LEGO has been around for quite a while, and so has Goth music. But has Goth LEGO ever existed? In this article, I’m having a look at how LEGO embraced this subculture; possibly without even realising it.
So, what is Goth music?
In 1967, the music critic John Stickney used the term “Gothic rock” to describe the band The Doors. Jump forward to the 1970’s and the term was used again, this time to describe the music of Siouxsie and the Banshees. This was pretty much the start of the Goth rock movement, with bands like The Cure, Bauhaus, Joy Division and The Damned embracing this new form of music and whilst it is generally considered that the “golden age” of Goth was in the 1980’s the music, fashion and style still endures today.
Right about now, you may be asking “what’s this got to do with LEGO?”; which is not exactly an unreasonable question given that Batman (in the LEGO Movie) was more of a Death Metal fan and of course who could possibly forget the ever-so-catchy “Everything is Awesome” song (which I had just got out of my head until then…) LEGO is a very creative medium and whilst the subject matter of Goth music may have been less than upbeat, the fashion and the art was and is very creatively stunning in my opinion.
Enter LEGO’s Dark Side
Being a primarily a children’s toy (sorry AFOLs) the focus of LEGO has always been towards the more fun elements; from 1958 the colour palette included black, red, white, blue, yellow and transparent. Around 2004 LEGO changed its colour standards and the Goth LEGO colours of dark grey, dark bluish grey and light grey appeared. This focus on family-friendly fun also continued through to the minifigures, with the first glow-in-the-dark ghost appeared in 1990 and the first witch appeared in the “Fright Knights” theme in 1997.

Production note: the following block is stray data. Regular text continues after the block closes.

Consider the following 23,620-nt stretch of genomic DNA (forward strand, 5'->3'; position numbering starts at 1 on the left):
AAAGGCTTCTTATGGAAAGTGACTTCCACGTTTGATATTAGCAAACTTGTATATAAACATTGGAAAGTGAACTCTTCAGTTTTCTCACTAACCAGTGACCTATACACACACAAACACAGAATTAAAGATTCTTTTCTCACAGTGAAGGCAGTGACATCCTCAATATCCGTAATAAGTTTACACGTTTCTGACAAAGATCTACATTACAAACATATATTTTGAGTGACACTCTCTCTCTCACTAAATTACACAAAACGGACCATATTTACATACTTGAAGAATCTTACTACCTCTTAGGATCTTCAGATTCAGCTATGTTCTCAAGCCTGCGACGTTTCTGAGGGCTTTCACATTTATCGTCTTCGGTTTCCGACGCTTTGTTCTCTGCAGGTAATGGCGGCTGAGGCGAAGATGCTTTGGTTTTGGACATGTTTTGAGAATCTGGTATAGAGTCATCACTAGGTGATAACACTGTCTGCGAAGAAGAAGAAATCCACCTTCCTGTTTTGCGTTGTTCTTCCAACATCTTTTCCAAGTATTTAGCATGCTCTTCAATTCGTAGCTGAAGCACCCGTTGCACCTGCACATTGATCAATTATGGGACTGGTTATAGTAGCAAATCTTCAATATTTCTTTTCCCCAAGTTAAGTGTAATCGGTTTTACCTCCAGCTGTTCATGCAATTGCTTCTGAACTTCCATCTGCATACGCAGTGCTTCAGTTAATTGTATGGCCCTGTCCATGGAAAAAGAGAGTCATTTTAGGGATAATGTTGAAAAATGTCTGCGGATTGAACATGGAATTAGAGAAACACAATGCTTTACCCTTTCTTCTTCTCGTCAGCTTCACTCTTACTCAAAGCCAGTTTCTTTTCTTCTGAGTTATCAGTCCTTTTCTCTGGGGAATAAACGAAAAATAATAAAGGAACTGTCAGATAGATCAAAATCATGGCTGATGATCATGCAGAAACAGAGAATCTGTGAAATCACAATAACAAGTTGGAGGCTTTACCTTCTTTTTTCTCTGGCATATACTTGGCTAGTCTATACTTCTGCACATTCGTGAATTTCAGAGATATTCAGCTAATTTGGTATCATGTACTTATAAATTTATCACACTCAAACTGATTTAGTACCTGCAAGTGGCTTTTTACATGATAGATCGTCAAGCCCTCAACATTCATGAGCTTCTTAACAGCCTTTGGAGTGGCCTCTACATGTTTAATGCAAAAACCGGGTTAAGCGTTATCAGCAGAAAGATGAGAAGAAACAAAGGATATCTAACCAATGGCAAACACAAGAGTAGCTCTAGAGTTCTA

But with franchise tie-ins brought opportunity and Harry Potter made a start at bringing the gothic into LEGO with the Harry Potter 2001 Hogwarts Castle (set 4709) to which the Batman series then added to in 2006 set The Arkham Asylum (7785). I mention these two sets as they were the first ones that I could find that had gothic architecture. This building style was developed with two further versions of the Asylum; first in 2013 with the impressive Batman Arkham Asylum Breakout (set 10937), but also in 2017, which in my opinion had been heavily sanitised and simplified. The Hogwarts Castle, though, has grown and grown with sets in 2004, 2007 and 2018 (sets 4757, 5378 and 71043 respectively).
Goth isn’t just music, it’s a lifestyle
As well as the music, Goth is also influenced by classic books such as the works of Edgar Allen Poe (especially the poem “Nevermore”) and Bram Stoker’s “Dracula”; a novel that featured the Whitby Abbey, possibly one reason why the Whitby Goth weekend has been held in the town of Whitby since 1994.
In 2012 though Goth LEGO stepped into the limelight with the release of the theme Monster Fighters and introduced to the world the characters of Major Quentin Steele, Doctor Rodney Rathbone, Ann Lee and Frank Rock. Whilst Frank Rock seemed to be chiselled from the same material as Johnny Thunder (but without the hat), Lee, Steele and Rathbone did bring some Edwardian/Victorian looks with them.
Their enemies were of course drawn from the classic horror films such as The Swamp Creature, The Mummy, the Zombie and The Werewolf; but also, and importantly from a Goth perspective, Lord Vampyre (undead! Undead!). This Lord also brought with him two LEGO sets that made every Goth “squee” (obviously in a sad way) The Vampyre Hearse (set 9464) and the Vampyre Castle (set 9468). The theme itself also brought the Haunted House (set 10228) which had a very striking similarity to the house that Elivria, Mistress of the Dark was bequeathed in the 1988 film of the same name!
What I thought was cool with the hearse, apart from the oversized engine at the front and the red drapes at the rear where the coffin sits, was the flaming skull over the lowered driver roof panel. Seven years later mine is still glowing strong at night!